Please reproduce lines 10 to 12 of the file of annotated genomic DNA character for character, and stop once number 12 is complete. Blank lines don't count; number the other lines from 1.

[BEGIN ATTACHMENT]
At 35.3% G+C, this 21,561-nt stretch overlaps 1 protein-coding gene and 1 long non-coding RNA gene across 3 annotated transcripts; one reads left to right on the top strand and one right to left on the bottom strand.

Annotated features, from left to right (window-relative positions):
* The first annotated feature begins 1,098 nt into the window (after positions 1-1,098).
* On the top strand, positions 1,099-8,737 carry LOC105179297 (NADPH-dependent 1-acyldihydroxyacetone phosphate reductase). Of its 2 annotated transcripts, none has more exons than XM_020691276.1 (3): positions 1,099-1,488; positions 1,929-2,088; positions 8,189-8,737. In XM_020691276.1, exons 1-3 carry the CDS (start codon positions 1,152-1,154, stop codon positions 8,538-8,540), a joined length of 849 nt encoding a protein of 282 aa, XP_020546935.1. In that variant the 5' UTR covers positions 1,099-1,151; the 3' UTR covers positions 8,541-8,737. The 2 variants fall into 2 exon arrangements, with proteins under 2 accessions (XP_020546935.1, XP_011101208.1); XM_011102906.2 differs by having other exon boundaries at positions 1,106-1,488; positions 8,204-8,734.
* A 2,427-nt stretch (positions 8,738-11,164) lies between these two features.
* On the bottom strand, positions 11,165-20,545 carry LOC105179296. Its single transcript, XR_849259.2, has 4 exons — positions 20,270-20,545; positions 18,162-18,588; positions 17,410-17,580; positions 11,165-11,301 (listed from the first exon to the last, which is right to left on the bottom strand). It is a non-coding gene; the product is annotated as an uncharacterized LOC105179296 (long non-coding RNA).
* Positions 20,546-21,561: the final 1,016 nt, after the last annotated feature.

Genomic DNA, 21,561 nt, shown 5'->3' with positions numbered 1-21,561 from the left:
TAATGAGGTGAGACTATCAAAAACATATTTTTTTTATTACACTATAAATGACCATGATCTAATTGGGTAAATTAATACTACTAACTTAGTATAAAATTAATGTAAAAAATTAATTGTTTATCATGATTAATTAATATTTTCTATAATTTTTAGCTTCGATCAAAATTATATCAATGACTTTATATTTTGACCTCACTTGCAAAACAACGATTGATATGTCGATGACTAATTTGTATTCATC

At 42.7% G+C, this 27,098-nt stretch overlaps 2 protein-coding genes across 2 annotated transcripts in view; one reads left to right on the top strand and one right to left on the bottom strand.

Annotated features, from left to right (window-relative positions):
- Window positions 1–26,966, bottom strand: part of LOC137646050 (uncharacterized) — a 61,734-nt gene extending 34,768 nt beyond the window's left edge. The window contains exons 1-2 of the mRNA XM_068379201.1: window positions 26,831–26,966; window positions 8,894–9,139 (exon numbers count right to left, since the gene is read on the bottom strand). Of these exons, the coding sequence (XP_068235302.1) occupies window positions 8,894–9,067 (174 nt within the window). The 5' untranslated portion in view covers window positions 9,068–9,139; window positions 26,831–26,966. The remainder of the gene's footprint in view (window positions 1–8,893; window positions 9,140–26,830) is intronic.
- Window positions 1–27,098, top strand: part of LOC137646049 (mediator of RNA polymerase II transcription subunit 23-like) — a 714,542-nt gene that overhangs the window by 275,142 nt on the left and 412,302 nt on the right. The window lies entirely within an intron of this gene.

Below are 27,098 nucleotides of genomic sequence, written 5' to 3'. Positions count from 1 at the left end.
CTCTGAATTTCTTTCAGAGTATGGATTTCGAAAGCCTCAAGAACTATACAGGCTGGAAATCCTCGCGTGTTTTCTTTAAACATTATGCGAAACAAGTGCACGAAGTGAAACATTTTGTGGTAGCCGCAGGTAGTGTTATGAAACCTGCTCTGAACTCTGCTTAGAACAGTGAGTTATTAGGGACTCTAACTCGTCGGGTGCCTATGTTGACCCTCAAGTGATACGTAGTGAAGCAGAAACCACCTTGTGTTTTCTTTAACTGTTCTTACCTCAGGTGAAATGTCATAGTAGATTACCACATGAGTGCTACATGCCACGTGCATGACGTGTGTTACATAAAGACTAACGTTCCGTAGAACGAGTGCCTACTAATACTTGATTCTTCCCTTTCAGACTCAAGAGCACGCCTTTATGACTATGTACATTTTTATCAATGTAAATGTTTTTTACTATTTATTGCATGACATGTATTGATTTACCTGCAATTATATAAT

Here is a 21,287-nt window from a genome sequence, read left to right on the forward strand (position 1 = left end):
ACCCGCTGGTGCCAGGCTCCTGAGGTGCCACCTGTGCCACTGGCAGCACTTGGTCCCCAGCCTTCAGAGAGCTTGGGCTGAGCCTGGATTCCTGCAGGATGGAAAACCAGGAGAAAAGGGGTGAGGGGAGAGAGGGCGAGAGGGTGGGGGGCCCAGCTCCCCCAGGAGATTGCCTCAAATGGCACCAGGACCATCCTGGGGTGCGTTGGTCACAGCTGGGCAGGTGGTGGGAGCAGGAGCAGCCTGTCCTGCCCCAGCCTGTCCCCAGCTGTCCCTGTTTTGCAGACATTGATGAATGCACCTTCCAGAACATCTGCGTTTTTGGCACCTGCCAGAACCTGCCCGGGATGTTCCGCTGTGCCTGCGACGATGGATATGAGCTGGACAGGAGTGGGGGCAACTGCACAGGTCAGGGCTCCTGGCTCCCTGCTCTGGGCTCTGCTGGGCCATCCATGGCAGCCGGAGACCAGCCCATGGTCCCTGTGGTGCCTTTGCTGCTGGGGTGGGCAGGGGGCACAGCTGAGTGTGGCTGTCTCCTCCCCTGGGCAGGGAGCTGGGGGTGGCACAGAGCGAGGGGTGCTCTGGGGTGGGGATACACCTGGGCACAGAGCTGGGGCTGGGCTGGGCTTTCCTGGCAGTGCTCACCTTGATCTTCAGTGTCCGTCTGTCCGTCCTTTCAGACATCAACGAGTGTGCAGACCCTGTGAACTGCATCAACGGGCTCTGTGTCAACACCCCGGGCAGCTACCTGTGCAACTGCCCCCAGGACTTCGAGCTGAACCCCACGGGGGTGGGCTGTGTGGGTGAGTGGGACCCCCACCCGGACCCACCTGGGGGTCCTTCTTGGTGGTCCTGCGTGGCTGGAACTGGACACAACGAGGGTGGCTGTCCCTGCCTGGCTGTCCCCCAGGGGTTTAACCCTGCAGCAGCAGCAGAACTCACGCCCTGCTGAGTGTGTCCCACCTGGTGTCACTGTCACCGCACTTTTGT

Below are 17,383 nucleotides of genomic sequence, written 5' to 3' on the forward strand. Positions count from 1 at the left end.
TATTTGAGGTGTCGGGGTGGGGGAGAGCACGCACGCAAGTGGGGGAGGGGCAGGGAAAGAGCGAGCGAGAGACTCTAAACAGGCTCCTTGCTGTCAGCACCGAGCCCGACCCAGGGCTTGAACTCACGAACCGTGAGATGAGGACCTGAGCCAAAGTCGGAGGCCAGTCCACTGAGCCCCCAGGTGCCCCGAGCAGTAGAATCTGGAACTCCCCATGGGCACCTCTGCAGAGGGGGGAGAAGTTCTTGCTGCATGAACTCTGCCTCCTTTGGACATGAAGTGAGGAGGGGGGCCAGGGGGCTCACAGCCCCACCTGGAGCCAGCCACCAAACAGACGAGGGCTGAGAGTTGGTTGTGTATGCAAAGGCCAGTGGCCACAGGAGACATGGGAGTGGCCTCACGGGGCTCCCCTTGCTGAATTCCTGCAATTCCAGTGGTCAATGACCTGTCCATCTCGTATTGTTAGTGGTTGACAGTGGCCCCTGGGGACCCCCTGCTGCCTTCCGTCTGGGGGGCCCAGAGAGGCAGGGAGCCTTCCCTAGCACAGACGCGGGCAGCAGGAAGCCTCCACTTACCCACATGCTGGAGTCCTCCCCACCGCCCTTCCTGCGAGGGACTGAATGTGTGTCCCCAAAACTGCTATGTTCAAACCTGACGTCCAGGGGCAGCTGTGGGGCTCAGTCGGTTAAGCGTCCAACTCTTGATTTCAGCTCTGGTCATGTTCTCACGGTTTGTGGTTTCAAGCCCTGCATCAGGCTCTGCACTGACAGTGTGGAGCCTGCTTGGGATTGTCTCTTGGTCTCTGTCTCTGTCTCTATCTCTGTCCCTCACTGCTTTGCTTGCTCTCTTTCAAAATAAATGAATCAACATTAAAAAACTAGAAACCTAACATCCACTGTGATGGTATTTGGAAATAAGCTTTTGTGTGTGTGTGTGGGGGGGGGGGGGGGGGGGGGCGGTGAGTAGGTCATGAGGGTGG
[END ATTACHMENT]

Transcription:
At 42.7% G+C, this 27,098-nt stretch overlaps 2 protein-coding genes across 2 annotated transcripts in view; one reads left to right on the top strand and one right to left on the bottom strand.

Annotated features, from left to right (window-relative positions):
- Window positions 1–26,966, bottom strand: part of LOC137646050 (uncharacterized) — a 61,734-nt gene extending 34,768 nt beyond the window's left edge. The window contains exons 1-2 of the mRNA XM_068379201.1: window positions 26,831–26,966; window positions 8,894–9,139 (exon numbers count right to left, since the gene is read on the bottom strand). Of these exons, the coding sequence (XP_068235302.1) occupies window positions 8,894–9,067 (174 nt within the window). The 5' untranslated portion in view covers window positions 9,068–9,139; window positions 26,831–26,966. The remainder of the gene's footprint in view (window positions 1–8,893; window positions 9,140–26,830) is intronic.